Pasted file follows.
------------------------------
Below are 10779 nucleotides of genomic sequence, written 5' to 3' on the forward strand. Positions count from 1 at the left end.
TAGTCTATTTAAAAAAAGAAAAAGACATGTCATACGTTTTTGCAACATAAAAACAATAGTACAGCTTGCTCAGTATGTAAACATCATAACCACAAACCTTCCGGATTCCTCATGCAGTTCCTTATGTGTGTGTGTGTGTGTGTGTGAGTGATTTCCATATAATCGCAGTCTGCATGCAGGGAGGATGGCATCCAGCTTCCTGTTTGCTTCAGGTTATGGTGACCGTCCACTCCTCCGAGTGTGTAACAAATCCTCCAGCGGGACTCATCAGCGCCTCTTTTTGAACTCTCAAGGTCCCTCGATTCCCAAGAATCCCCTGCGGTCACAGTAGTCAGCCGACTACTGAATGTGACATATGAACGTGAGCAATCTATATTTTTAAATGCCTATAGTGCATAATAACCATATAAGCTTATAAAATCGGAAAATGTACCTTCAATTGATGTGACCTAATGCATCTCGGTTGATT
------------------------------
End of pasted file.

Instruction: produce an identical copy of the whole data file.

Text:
Below are 10779 nucleotides of genomic sequence, written 5' to 3' on the forward strand. Positions count from 1 at the left end.
TAGTCTATTTAAAAAAAGAAAAAGACATGTCATACGTTTTTGCAACATAAAAACAATAGTACAGCTTGCTCAGTATGTAAACATCATAACCACAAACCTTCCGGATTCCTCATGCAGTTCCTTATGTGTGTGTGTGTGTGTGTGTGAGTGATTTCCATATAATCGCAGTCTGCATGCAGGGAGGATGGCATCCAGCTTCCTGTTTGCTTCAGGTTATGGTGACCGTCCACTCCTCCGAGTGTGTAACAAATCCTCCAGCGGGACTCATCAGCGCCTCTTTTTGAACTCTCAAGGTCCCTCGATTCCCAAGAATCCCCTGCGGTCACAGTAGTCAGCCGACTACTGAATGTGACATATGAACGTGAGCAATCTATATTTTTAAATGCCTATAGTGCATAATAACCATATAAGCTTATAAAATCGGAAAATGTACCTTCAATTGATGTGACCTAATGCATCTCGGTTGATT